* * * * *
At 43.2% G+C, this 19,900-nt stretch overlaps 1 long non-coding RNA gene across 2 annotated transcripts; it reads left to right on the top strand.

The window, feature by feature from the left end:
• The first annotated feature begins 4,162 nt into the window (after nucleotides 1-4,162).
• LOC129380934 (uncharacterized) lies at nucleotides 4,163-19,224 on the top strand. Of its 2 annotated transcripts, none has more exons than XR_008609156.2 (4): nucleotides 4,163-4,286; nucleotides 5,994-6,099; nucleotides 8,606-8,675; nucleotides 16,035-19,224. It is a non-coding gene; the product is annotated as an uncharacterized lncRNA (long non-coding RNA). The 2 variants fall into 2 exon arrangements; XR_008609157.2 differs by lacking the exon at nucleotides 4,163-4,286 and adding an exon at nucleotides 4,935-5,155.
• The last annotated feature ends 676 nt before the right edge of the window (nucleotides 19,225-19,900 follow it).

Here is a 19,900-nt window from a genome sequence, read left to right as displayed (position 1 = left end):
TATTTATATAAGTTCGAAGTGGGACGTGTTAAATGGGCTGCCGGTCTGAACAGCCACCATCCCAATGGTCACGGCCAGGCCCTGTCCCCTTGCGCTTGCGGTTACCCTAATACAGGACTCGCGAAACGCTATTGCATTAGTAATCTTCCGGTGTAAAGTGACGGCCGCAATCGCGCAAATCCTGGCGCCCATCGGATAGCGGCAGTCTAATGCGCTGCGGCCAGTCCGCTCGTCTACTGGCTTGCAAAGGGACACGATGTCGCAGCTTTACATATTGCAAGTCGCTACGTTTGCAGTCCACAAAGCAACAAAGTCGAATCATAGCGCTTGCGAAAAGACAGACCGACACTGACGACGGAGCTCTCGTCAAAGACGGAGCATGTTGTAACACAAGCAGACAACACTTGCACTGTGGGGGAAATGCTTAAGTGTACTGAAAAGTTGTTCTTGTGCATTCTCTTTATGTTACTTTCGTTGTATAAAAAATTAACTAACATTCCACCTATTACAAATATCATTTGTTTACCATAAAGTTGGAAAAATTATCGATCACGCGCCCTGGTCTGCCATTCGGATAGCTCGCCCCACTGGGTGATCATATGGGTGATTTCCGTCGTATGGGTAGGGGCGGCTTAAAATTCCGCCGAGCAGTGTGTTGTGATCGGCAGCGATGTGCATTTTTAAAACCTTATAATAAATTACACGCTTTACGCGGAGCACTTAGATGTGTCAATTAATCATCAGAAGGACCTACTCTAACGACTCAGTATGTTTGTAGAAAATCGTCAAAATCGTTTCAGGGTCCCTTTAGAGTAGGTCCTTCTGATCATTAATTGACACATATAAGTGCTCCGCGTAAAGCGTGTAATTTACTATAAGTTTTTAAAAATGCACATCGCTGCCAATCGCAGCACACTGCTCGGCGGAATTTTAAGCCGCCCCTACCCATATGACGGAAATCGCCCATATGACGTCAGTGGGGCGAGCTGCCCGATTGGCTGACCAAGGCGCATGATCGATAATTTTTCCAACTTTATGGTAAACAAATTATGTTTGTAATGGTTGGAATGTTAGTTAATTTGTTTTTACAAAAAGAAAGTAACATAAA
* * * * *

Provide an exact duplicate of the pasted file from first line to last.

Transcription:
At 43.2% G+C, this 19,900-nt stretch overlaps 1 long non-coding RNA gene across 2 annotated transcripts; it reads left to right on the top strand.

The window, feature by feature from the left end:
• The first annotated feature begins 4,162 nt into the window (after nucleotides 1-4,162).
• LOC129380934 (uncharacterized) lies at nucleotides 4,163-19,224 on the top strand. Of its 2 annotated transcripts, none has more exons than XR_008609156.2 (4): nucleotides 4,163-4,286; nucleotides 5,994-6,099; nucleotides 8,606-8,675; nucleotides 16,035-19,224. It is a non-coding gene; the product is annotated as an uncharacterized lncRNA (long non-coding RNA). The 2 variants fall into 2 exon arrangements; XR_008609157.2 differs by lacking the exon at nucleotides 4,163-4,286 and adding an exon at nucleotides 4,935-5,155.
• The last annotated feature ends 676 nt before the right edge of the window (nucleotides 19,225-19,900 follow it).

Here is a 19,900-nt window from a genome sequence, read left to right as displayed (position 1 = left end):
TATTTATATAAGTTCGAAGTGGGACGTGTTAAATGGGCTGCCGGTCTGAACAGCCACCATCCCAATGGTCACGGCCAGGCCCTGTCCCCTTGCGCTTGCGGTTACCCTAATACAGGACTCGCGAAACGCTATTGCATTAGTAATCTTCCGGTGTAAAGTGACGGCCGCAATCGCGCAAATCCTGGCGCCCATCGGATAGCGGCAGTCTAATGCGCTGCGGCCAGTCCGCTCGTCTACTGGCTTGCAAAGGGACACGATGTCGCAGCTTTACATATTGCAAGTCGCTACGTTTGCAGTCCACAAAGCAACAAAGTCGAATCATAGCGCTTGCGAAAAGACAGACCGACACTGACGACGGAGCTCTCGTCAAAGACGGAGCATGTTGTAACACAAGCAGACAACACTTGCACTGTGGGGGAAATGCTTAAGTGTACTGAAAAGTTGTTCTTGTGCATTCTCTTTATGTTACTTTCGTTGTATAAAAAATTAACTAACATTCCACCTATTACAAATATCATTTGTTTACCATAAAGTTGGAAAAATTATCGATCACGCGCCCTGGTCTGCCATTCGGATAGCTCGCCCCACTGGGTGATCATATGGGTGATTTCCGTCGTATGGGTAGGGGCGGCTTAAAATTCCGCCGAGCAGTGTGTTGTGATCGGCAGCGATGTGCATTTTTAAAACCTTATAATAAATTACACGCTTTACGCGGAGCACTTAGATGTGTCAATTAATCATCAGAAGGACCTACTCTAACGACTCAGTATGTTTGTAGAAAATCGTCAAAATCGTTTCAGGGTCCCTTTAGAGTAGGTCCTTCTGATCATTAATTGACACATATAAGTGCTCCGCGTAAAGCGTGTAATTTACTATAAGTTTTTAAAAATGCACATCGCTGCCAATCGCAGCACACTGCTCGGCGGAATTTTAAGCCGCCCCTACCCATATGACGGAAATCGCCCATATGACGTCAGTGGGGCGAGCTGCCCGATTGGCTGACCAAGGCGCATGATCGATAATTTTTCCAACTTTATGGTAAACAAATTATGTTTGTAATGGTTGGAATGTTAGTTAATTTGTTTTTACAAAAAGAAAGTAACATAAA